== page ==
Following Justice League Dark: Apokolips War, DC's animated universe, as seen in numerous films since Justice League: The Flashpoint Paradox in 2013, came to an end. With the end of Apokolips War, the next iteration of DC's animated universe has begun, and the movies coming out of the next year or so have already started to reflect a change in look, tone, and talent. This is hardly the first time it has happened; when the DC Universe animated films debuted, they were billed as being truer to the comics than the "DC Animated Universe" of Batman: The Animated Series through Justice League Unlimited.
The initial run of DC Universe movies did that, with titles like Superman: Doomsday, which loosely adapted "The Death and Return of Superman" from the comics, and Justice League: The New Frontier, which adapted Darwyn Cooke's award-winning DC: The New Frontier miniseries. As the series dragged on, they started telling more original stories and diverging from the comics more often, even as they held pretty close to the tone of the source material.
After Justice League: The Flashpoint Paradox (which, like the Flashpoint miniseries it was based on, rebooted the universe), the DC Universe movies got into a more familiar rhythm. They had a similar tone from movie to movie, recurring actors, and a shared continuity -- none of which had been priorities with the pre-Flashpoint DC Universe movies.
The connected continuity made for some interesting stories, especially since the tendency was to adapt some of DC's best-loved comic arcs, so you ended up with New 52-inspired takes on The Death of Superman and Teen Titans: The Judas Contract.
So -- what's next?
The immediate first film to follow-up Justice League Dark: Apokolips War is Superman: The Man of Tomorrow. The film features an all-new voice cast, new character models, and a diverse cast of space-based characters, as Superman, J'Onn J'onzz, and Lobo square off with White Maritans. While the DC Universe as we saw it from Flashpoint until Apokolips War was largely earthbound, with Darkseid and Apokolips serving as the sole antagonists from space, it seems like the new series may go the Justice League Action route and spend some time offworld, and some time visiting with characters who might not otherwise get a lot of screen time.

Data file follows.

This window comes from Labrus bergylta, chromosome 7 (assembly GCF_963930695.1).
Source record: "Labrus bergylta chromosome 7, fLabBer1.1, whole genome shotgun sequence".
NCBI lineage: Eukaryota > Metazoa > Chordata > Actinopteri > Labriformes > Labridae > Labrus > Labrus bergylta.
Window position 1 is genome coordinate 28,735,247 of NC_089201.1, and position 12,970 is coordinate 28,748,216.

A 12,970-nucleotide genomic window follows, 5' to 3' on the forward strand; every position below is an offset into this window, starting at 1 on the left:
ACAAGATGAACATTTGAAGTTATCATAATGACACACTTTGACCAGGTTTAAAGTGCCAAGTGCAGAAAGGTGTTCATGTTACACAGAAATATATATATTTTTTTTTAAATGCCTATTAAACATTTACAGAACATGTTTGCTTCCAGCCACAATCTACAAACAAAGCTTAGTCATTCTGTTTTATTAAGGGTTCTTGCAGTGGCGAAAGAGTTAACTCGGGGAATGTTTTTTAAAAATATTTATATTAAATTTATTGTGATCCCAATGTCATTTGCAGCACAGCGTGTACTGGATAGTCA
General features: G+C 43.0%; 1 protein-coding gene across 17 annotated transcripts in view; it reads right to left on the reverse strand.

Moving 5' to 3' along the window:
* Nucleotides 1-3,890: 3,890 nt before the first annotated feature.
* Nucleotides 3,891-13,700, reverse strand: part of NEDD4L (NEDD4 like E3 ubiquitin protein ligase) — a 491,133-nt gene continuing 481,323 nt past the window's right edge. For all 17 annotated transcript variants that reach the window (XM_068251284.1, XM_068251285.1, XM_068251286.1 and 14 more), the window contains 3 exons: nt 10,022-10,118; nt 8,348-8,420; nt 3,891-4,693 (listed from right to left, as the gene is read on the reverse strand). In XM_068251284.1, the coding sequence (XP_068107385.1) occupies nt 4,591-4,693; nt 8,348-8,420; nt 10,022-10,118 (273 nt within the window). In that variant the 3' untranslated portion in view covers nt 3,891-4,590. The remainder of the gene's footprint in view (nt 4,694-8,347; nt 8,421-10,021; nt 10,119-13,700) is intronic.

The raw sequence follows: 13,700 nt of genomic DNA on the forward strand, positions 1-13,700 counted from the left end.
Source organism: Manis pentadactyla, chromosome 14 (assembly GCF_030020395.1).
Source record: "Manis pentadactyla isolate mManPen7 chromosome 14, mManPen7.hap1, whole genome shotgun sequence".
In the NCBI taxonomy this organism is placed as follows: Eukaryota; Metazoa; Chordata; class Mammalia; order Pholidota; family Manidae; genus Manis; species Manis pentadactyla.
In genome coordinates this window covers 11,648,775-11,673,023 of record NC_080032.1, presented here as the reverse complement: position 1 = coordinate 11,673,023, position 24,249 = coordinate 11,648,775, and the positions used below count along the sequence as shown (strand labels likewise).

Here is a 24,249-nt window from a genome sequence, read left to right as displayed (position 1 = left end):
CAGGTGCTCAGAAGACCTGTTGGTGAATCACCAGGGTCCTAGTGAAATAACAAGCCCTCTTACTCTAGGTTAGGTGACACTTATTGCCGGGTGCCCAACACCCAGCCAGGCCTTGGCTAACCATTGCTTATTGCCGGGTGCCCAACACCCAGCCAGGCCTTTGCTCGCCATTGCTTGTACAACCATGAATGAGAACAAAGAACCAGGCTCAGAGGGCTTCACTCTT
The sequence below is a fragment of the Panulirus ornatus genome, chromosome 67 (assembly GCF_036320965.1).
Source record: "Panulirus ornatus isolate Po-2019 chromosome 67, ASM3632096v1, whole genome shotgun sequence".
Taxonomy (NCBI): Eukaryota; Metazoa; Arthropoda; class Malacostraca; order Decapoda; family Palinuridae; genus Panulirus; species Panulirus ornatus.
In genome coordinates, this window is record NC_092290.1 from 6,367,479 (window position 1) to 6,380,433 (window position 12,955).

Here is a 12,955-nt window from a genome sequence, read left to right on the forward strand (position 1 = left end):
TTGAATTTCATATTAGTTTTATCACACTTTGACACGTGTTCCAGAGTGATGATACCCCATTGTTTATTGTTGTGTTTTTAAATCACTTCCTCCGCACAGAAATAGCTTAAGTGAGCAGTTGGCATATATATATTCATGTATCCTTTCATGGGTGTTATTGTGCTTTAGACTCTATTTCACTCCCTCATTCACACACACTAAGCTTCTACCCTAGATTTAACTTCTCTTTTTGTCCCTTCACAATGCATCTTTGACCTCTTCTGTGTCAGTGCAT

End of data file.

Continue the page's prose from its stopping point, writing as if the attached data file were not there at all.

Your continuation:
At the same time, White Martians and Lobo are creepy and violent visuals. It's possible part of the new universe will be leaning even harder into the hard PG-13 or R-rated movies that dominated much of the last few years (with Superman: Red Son and Justice League Dark: Apokolips War being released this year alone). That might be something Warner's animation department is doing more generally, considering how hardcore the most recent Mortal Kombat movie was -- and it's something that Sony Pictures Animation has talked about doing, with animation being so much easier to produce than live-action work during the pandemic. The Simpsons and Adult Swim have helped prepare mainstream audiences for cartoons that are a little more edgy, so American audiences may just now be catching up to where many nations have been for years.
That idea could be supported by Batman: The Long Halloween, which centers on the search for a serial killer, and Batman: A Death in the Family, which sees Robin brutally murdered by The Joker. Those stories are already confirmed to be on their way from Warners Home Entertainment.
If that is the direction the DC movies go -- and that's a pretty big "if," considering that we're going on vague evidence from movies nobody has seen yet -- it of course doesn't mean that there won't be any family-friendly DC animated content. Between Teen Titans Go!, DC Super Hero Girls, and Justice League Action, that kind of content has been omnipresent in the market for the last few years, and it seems unlikely that will change anytime soon. There is also reportedly a DC Super-Pets project in the works, which we assume won't be too hardcore.
It's likely a statement that Superman: The Man of Tomorrow appears to be the first reboot of the DC animated feature films where the series starts with an original screenplay that is not based on a comic. While A Death in the Family and The Long Halloween are based on comics, it's likely the DC Super Pets movie will be a completely original film, making the mix of 2021's planned animated movies 50/50.